There's a long and storied tradition of mocking politicians, one that can be traced back to doubtlessly as long as they've been in office. However, one Georgia lawmaker wants to put the kibosh on a very specific type of satire: Putting someone else into an obscene image.
Representative Earnest Smith (D - Augusta) co-sponsored a bill that would make it illegal when someone "causes an unknowing person wrongfully to be identified as the person in an obscene depiction." The law would impose a $1,000 fine or up to a year in prison for people who violated it — and as I'm sure you can imagine, the internet response was predictable.
Talking to Fox News, Smith said "everyone has a right to privacy. No one has a right to make fun of anyone. It’s not a First Amendment right."
While decades of obscenity trials will doubtless point to the fact that the government certainly is allowed to prevent the sale of certain materials, I'm pretty sure the resounding mocking of politicians falls outside of those bounds. Political humor has long been pushing the boundaries of good taste, and satire — even if distasteful — is still protected speech.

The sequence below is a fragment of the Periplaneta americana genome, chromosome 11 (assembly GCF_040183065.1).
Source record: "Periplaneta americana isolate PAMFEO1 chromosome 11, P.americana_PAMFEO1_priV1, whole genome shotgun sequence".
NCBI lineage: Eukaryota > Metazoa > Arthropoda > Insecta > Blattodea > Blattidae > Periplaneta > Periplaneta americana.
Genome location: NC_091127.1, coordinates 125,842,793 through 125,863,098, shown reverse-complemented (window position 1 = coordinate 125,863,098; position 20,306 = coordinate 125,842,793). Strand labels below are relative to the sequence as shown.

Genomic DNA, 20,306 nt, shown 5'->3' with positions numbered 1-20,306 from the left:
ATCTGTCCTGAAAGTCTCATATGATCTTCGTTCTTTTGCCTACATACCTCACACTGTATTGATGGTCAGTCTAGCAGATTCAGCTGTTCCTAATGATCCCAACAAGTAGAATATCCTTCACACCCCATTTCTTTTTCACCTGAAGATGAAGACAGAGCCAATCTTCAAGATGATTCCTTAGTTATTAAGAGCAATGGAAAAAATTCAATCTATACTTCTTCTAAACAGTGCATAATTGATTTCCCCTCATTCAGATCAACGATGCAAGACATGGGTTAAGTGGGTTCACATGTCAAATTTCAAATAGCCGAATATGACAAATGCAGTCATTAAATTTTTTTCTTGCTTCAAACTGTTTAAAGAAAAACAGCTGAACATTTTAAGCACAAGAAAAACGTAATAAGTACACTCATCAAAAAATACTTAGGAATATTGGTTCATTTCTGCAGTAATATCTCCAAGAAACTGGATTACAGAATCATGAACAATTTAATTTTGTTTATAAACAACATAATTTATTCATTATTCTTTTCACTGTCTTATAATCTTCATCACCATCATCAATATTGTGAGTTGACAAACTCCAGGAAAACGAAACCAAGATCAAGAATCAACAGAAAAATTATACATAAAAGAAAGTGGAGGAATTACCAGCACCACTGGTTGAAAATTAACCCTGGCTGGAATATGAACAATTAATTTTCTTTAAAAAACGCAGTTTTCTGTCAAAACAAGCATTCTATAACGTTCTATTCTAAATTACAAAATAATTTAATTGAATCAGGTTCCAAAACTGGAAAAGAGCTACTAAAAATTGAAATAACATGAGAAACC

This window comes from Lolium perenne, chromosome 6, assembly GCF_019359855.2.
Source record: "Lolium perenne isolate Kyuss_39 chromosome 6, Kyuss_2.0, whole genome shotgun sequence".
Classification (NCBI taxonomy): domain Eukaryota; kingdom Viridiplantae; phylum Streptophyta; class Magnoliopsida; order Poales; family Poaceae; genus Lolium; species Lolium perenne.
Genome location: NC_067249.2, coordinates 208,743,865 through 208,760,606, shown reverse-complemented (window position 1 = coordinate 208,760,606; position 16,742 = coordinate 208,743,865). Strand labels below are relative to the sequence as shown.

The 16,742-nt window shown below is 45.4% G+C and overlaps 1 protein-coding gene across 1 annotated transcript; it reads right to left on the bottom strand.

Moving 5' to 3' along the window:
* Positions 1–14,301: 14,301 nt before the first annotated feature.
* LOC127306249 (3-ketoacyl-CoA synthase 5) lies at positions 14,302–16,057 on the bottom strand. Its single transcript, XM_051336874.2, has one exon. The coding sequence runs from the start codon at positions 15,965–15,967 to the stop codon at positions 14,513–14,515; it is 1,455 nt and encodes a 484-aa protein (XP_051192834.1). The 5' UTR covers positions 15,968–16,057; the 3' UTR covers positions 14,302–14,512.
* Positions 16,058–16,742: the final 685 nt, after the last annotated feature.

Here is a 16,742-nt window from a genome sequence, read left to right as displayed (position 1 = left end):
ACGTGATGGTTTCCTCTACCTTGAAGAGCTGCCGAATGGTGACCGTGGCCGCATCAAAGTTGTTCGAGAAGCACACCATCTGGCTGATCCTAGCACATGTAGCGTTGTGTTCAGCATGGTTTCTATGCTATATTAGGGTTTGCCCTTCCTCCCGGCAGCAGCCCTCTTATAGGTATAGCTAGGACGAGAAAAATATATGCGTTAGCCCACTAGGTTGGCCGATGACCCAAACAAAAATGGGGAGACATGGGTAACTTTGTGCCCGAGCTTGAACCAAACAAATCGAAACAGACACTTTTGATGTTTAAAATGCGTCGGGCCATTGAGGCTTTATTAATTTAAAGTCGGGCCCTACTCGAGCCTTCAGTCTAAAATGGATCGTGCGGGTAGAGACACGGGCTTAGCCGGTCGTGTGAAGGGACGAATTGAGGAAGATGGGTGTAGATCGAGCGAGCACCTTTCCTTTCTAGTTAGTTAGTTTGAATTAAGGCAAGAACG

Smith has now found himself on the receiving end of the Streisand Effect, with this topic being covered widely and humorously all across the internet. While the law seems to have started as an anti-bullying measure, it has now ballooned into the skewering of someone who is seen as attempting to limit free speech.